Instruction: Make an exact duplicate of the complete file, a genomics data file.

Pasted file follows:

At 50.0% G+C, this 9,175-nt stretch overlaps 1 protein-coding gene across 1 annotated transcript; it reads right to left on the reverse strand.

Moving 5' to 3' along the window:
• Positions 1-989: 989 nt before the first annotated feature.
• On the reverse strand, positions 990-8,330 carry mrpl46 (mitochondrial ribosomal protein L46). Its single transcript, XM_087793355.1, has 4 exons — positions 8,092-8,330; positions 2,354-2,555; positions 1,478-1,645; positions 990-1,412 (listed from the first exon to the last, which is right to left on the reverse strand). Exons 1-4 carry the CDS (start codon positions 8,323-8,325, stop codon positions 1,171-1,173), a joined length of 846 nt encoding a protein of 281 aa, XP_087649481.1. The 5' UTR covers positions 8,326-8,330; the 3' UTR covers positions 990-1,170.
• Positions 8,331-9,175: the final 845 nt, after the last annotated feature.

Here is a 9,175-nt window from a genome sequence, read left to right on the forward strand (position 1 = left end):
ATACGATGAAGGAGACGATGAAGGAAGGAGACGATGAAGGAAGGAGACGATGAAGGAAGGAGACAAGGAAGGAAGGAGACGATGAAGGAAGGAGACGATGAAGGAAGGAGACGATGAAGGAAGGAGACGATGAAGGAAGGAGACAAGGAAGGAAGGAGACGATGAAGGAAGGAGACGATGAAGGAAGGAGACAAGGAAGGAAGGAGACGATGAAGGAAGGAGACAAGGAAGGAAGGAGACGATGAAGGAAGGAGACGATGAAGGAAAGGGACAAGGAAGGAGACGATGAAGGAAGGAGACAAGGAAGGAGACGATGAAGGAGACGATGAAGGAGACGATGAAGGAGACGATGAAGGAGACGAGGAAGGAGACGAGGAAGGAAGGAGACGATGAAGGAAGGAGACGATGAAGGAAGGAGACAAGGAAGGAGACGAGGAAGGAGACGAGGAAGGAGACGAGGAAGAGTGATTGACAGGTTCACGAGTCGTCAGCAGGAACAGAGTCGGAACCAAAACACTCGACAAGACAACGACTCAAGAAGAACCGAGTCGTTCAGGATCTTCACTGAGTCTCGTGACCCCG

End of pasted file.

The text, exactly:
At 50.0% G+C, this 9,175-nt stretch overlaps 1 protein-coding gene across 1 annotated transcript; it reads right to left on the reverse strand.

Moving 5' to 3' along the window:
• Positions 1-989: 989 nt before the first annotated feature.
• On the reverse strand, positions 990-8,330 carry mrpl46 (mitochondrial ribosomal protein L46). Its single transcript, XM_087793355.1, has 4 exons — positions 8,092-8,330; positions 2,354-2,555; positions 1,478-1,645; positions 990-1,412 (listed from the first exon to the last, which is right to left on the reverse strand). Exons 1-4 carry the CDS (start codon positions 8,323-8,325, stop codon positions 1,171-1,173), a joined length of 846 nt encoding a protein of 281 aa, XP_087649481.1. The 5' UTR covers positions 8,326-8,330; the 3' UTR covers positions 990-1,170.
• Positions 8,331-9,175: the final 845 nt, after the last annotated feature.

Here is a 9,175-nt window from a genome sequence, read left to right on the forward strand (position 1 = left end):
ATACGATGAAGGAGACGATGAAGGAAGGAGACGATGAAGGAAGGAGACGATGAAGGAAGGAGACAAGGAAGGAAGGAGACGATGAAGGAAGGAGACGATGAAGGAAGGAGACGATGAAGGAAGGAGACGATGAAGGAAGGAGACAAGGAAGGAAGGAGACGATGAAGGAAGGAGACGATGAAGGAAGGAGACAAGGAAGGAAGGAGACGATGAAGGAAGGAGACAAGGAAGGAAGGAGACGATGAAGGAAGGAGACGATGAAGGAAAGGGACAAGGAAGGAGACGATGAAGGAAGGAGACAAGGAAGGAGACGATGAAGGAGACGATGAAGGAGACGATGAAGGAGACGATGAAGGAGACGAGGAAGGAGACGAGGAAGGAAGGAGACGATGAAGGAAGGAGACGATGAAGGAAGGAGACAAGGAAGGAGACGAGGAAGGAGACGAGGAAGGAGACGAGGAAGAGTGATTGACAGGTTCACGAGTCGTCAGCAGGAACAGAGTCGGAACCAAAACACTCGACAAGACAACGACTCAAGAAGAACCGAGTCGTTCAGGATCTTCACTGAGTCTCGTGACCCCG